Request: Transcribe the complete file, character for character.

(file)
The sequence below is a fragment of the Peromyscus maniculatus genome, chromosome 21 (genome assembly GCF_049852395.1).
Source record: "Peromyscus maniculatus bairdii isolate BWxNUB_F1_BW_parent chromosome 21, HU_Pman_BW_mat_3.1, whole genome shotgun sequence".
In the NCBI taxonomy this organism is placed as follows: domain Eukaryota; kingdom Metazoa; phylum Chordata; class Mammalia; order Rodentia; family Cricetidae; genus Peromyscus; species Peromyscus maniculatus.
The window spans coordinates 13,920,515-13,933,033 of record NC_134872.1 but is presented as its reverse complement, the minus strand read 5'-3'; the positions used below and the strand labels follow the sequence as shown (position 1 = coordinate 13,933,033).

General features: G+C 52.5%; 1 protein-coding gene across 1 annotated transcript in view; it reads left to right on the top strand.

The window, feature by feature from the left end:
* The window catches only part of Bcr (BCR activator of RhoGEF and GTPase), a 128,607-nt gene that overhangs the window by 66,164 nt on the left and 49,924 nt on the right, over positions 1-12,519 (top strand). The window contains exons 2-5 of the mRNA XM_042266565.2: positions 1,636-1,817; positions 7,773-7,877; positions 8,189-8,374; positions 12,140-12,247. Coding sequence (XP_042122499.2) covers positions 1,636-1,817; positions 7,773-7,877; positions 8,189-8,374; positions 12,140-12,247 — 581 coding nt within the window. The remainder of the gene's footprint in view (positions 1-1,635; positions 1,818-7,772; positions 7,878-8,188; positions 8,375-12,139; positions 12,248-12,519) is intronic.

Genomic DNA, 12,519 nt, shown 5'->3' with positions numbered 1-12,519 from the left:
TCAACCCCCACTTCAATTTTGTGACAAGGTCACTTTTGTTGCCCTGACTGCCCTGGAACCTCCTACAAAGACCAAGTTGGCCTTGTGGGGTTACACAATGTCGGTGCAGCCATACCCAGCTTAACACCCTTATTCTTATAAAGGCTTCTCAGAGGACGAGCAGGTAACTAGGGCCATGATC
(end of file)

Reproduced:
The sequence below is a fragment of the Peromyscus maniculatus genome, chromosome 21 (genome assembly GCF_049852395.1).
Source record: "Peromyscus maniculatus bairdii isolate BWxNUB_F1_BW_parent chromosome 21, HU_Pman_BW_mat_3.1, whole genome shotgun sequence".
In the NCBI taxonomy this organism is placed as follows: domain Eukaryota; kingdom Metazoa; phylum Chordata; class Mammalia; order Rodentia; family Cricetidae; genus Peromyscus; species Peromyscus maniculatus.
The window spans coordinates 13,920,515-13,933,033 of record NC_134872.1 but is presented as its reverse complement, the minus strand read 5'-3'; the positions used below and the strand labels follow the sequence as shown (position 1 = coordinate 13,933,033).

General features: G+C 52.5%; 1 protein-coding gene across 1 annotated transcript in view; it reads left to right on the top strand.

The window, feature by feature from the left end:
* The window catches only part of Bcr (BCR activator of RhoGEF and GTPase), a 128,607-nt gene that overhangs the window by 66,164 nt on the left and 49,924 nt on the right, over positions 1-12,519 (top strand). The window contains exons 2-5 of the mRNA XM_042266565.2: positions 1,636-1,817; positions 7,773-7,877; positions 8,189-8,374; positions 12,140-12,247. Coding sequence (XP_042122499.2) covers positions 1,636-1,817; positions 7,773-7,877; positions 8,189-8,374; positions 12,140-12,247 — 581 coding nt within the window. The remainder of the gene's footprint in view (positions 1-1,635; positions 1,818-7,772; positions 7,878-8,188; positions 8,375-12,139; positions 12,248-12,519) is intronic.

Genomic DNA, 12,519 nt, shown 5'->3' with positions numbered 1-12,519 from the left:
TCAACCCCCACTTCAATTTTGTGACAAGGTCACTTTTGTTGCCCTGACTGCCCTGGAACCTCCTACAAAGACCAAGTTGGCCTTGTGGGGTTACACAATGTCGGTGCAGCCATACCCAGCTTAACACCCTTATTCTTATAAAGGCTTCTCAGAGGACGAGCAGGTAACTAGGGCCATGATC